November 19, 2015

MYTH 1:

You don’t have to take all the antibiotics you’re prescribed. Thirty-two percent of people think it’s O.K. to stop taking antibiotics once you feel better. But not taking the full course means an infection may not be fully treated and can spur resistance.

MYTH 2:

Antibiotic resistance means the body no longer responds to drugs. Seventy-six percent of those surveyed think this is true, when in fact it is the bacteria that become resistant and spread illness.

MYTH 3:

Only people who use antibiotics regularly are at risk. Forty-four percent of people believe this, but in fact anyone can get an infection that’s resistant to antibiotics.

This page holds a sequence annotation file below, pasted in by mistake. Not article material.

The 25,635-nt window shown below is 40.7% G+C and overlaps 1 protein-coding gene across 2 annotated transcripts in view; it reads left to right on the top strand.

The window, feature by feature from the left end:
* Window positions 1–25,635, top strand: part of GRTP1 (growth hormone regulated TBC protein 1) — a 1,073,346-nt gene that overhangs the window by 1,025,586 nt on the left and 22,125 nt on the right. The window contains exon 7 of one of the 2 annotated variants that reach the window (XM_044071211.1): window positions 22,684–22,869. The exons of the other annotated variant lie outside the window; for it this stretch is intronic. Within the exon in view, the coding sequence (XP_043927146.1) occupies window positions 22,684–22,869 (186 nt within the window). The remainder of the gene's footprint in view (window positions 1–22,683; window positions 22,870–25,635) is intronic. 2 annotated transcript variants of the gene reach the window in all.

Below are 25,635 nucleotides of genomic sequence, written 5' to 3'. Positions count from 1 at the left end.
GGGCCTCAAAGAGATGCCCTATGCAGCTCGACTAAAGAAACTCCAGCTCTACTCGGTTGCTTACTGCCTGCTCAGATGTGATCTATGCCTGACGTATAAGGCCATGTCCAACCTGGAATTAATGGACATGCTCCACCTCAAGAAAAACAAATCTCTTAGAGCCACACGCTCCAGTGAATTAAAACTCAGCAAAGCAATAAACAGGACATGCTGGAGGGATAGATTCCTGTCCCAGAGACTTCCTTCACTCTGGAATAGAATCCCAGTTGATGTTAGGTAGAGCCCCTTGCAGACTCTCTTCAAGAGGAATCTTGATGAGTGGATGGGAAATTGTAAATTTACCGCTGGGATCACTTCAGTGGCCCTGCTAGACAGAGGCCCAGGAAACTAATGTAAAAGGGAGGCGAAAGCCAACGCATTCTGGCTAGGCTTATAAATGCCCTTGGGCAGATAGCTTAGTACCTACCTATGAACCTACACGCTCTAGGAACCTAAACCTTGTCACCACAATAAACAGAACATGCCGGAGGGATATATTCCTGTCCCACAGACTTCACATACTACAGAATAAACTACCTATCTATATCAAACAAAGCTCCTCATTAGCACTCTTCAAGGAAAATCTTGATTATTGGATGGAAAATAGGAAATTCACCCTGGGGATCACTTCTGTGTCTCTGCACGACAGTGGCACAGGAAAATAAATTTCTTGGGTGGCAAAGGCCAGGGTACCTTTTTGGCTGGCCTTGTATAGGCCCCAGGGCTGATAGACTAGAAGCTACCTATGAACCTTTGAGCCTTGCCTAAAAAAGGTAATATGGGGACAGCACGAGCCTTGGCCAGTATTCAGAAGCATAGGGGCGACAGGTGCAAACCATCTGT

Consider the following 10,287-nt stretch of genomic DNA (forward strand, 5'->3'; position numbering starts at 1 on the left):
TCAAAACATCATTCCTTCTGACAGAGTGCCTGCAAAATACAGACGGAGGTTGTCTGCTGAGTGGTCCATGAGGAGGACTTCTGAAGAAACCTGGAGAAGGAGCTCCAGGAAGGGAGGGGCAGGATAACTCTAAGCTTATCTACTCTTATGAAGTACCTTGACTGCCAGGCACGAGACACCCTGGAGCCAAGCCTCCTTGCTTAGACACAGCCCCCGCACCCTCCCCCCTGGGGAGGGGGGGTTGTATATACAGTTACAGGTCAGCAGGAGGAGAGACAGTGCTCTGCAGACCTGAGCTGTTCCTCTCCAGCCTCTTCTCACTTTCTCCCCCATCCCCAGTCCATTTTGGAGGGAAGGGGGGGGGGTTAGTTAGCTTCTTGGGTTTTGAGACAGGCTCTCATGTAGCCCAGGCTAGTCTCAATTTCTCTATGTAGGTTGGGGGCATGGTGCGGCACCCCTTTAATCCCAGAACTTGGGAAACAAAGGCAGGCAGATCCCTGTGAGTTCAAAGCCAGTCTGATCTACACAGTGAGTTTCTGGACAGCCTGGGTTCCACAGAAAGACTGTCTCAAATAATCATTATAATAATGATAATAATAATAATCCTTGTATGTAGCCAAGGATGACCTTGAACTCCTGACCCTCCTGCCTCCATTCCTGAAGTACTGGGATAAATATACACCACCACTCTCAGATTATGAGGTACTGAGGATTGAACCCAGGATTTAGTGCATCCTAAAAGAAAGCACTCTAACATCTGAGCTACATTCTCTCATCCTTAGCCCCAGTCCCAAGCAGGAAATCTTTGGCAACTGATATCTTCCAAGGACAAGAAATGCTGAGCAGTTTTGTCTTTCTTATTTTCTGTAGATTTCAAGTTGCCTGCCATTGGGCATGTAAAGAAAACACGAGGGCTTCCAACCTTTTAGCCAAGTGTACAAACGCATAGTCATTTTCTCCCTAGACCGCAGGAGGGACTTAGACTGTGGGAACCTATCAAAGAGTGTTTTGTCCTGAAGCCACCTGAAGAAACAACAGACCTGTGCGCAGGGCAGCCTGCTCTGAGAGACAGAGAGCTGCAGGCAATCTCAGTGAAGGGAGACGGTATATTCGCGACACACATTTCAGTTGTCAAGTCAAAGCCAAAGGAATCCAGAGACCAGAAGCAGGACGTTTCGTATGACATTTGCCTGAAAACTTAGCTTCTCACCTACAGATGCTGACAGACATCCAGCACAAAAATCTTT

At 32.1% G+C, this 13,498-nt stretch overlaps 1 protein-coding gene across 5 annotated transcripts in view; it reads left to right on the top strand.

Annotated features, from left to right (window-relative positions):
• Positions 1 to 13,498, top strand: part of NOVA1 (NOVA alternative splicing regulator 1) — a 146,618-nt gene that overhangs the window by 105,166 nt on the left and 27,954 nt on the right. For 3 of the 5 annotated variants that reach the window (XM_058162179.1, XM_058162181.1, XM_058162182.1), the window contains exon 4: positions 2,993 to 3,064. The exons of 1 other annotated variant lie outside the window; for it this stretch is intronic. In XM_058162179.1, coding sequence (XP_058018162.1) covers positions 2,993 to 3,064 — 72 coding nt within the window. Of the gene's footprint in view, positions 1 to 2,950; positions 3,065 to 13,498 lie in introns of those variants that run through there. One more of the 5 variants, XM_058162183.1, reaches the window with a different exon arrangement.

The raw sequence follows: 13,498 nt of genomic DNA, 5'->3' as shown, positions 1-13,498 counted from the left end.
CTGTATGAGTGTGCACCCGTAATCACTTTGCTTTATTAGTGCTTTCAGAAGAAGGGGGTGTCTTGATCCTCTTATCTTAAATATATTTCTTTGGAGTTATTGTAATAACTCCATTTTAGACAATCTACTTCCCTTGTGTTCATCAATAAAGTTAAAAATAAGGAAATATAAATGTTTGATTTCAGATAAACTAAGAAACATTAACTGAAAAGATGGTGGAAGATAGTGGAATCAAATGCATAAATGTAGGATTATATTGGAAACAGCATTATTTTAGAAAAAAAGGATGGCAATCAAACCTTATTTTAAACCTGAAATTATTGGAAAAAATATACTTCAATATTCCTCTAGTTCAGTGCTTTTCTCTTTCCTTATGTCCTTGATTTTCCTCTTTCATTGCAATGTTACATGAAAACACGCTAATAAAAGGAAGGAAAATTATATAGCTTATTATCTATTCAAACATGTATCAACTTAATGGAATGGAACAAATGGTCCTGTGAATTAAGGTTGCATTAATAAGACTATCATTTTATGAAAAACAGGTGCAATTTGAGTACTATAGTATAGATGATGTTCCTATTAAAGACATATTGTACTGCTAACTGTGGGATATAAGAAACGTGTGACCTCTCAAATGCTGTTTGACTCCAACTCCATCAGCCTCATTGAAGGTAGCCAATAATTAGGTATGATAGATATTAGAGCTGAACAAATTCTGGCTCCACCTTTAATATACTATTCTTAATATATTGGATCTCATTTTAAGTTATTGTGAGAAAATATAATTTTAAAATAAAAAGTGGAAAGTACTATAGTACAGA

MYTH 4:

Antibiotics can be used to treat colds and flu. Sixty-four percent of people in the survey think antibiotics can kick a cold. But viruses cause colds and the flu, and antibiotics are used only against bacteria.

Contact us at editors@time.com.

This appears in the November 30, 2015 issue of TIME.

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